Is the Randstad a City Network? Evidence from Commuting Patterns
Daniëlle Snellen, Jan Ritsema van Eck, National Institute for Spatial Research, NL
Does the Randstad Holland function as a coherent system of specialised and complementary cities? This question is researched on the basis of an anlysis of commuter flows and regional employment data.
In recent years the concept of city networks has been introduced in Dutch spatial planning [Ministry of HSPE, 2004]. In previous policy documents the 'daily urban system' was considered as the level at which main interactions took place. However, an (assumed) expansion of the span of activities to larger networks underlies the new policy. The relationships with other cities or 'daily urban systems' in the region are gaining importance over the relationships between urban centres and their suburban areas. Specialisation of centres within this network and, as a result of that, complementarity are factors in this process.
In the Netherlands the Randstad Holland, the western most urbanised part of the country, is viewed as an example of the expansion of urban interaction to a polycentric city network. In a recent study, the Dutch National Institute for Spatial Research is looking for answers to the question to what extent specialisation en complementarity of centres within the city network Randstad actually occur. Furthermore, the study aims to find out whether this leads to functioning as a city network. In other words: does the city network Randstad exist or is it still nothing more than a group of 'daily urban systems' located relatively close to each other.
In this paper we present the results of an analysis of commuting patterns within the Randstad region. This analysis is based on data from the EBB (survey of the working population), which allows us to differentiate between educational and occupational groups and between economics sectors. In this way, changes in the commuting pattern between 1992 and 2002 can be analysed in relation to sectoral developments in the regional economy of the Randstad. Do these changes show a development of the Randstad in the direction of a system of specialised, complementary cities, in other words into a city network? To answer this question we follow the method of analysing spatial interaction proposed by Limtanakool e.a.s [Limtanakool et al, 2005a and b]. This method measures three aspects of relationships, e.g. strength, connectivity and symmetry. Taken together, these aspects can be seen as indicators of the level of hierarchy within the network (monocentric vs. fully polycentric). Differentiation between groups of workers and economic sectors allows will generate more insight into the mechanism of specialisation and complementarity: between complementary cities we expect symmetric flows when aggregate commuting flows are analysed, but we expect more asymmetric flows for groups and sectors with a high level of spatial specialisation. For the analysis, the Randstad region is divided in nine urban regions and their position in the network will be assessed. For comparison, several urban regions in the rest of the Netherlands as well as the Green Hart of the Randstad and its green belt will be considered as sending and/or receiving nodes.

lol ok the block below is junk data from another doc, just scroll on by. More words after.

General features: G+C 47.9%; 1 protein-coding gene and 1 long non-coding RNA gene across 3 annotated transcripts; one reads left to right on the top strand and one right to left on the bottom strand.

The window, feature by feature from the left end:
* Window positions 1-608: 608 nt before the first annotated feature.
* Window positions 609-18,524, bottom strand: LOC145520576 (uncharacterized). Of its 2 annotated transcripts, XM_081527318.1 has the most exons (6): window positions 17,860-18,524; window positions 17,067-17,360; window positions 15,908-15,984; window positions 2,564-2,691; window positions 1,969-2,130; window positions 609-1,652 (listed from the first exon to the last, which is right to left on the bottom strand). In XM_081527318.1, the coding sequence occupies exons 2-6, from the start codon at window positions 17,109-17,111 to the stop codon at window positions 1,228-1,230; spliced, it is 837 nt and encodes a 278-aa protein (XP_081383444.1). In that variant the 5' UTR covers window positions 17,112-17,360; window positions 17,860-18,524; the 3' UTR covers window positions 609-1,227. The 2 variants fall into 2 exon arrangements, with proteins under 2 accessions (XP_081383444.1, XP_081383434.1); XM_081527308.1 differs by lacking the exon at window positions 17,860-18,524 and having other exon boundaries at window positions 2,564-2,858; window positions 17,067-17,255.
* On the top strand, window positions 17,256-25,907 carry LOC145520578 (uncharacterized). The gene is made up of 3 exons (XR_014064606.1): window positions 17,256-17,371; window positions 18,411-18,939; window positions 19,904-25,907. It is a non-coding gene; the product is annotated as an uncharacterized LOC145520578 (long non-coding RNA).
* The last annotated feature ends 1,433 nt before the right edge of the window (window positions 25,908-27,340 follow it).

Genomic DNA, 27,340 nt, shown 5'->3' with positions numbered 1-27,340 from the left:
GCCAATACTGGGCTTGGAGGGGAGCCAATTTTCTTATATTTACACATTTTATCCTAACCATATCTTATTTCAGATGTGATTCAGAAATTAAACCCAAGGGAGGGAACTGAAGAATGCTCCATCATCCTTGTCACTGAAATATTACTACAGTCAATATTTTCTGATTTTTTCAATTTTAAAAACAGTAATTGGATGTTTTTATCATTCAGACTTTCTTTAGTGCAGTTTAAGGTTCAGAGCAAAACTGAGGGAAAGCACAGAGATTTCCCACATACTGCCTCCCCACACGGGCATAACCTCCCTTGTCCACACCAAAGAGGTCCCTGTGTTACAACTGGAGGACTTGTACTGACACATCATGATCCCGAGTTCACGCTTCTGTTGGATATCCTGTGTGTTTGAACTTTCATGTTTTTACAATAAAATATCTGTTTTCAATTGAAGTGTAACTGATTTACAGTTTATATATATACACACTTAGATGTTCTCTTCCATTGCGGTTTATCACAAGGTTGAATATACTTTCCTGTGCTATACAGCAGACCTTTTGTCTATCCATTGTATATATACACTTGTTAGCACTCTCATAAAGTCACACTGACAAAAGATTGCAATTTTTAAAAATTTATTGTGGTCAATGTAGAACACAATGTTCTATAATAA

This study is still in progress and the network analyses will be executed in February. The results will be available on time for the preparation of the full paper.
Limtanakool, N., T. Schwanen & M. Dijst , Development of hierarchy in the Dutch urban system on the basis of flows. In: Colloquium Vervoersplanologisch Speurwerk 2005: Duurzame mobiliteit: hot or not?, pp 21-40. Rotterdam: CVS.
Limtanakool, N., T. Schwanen & M. Dijst [ 2005] A Theoretical Framework and Methodology for Characterising Urban Systems Based on Flows of People: Empirical Evidence from France and Germany. Article submitted for publication in Urban Studies.
Ministry of Housing, Spatial Planning & the Environment  National Spatial Strategy. The Hague.
Association for European Transport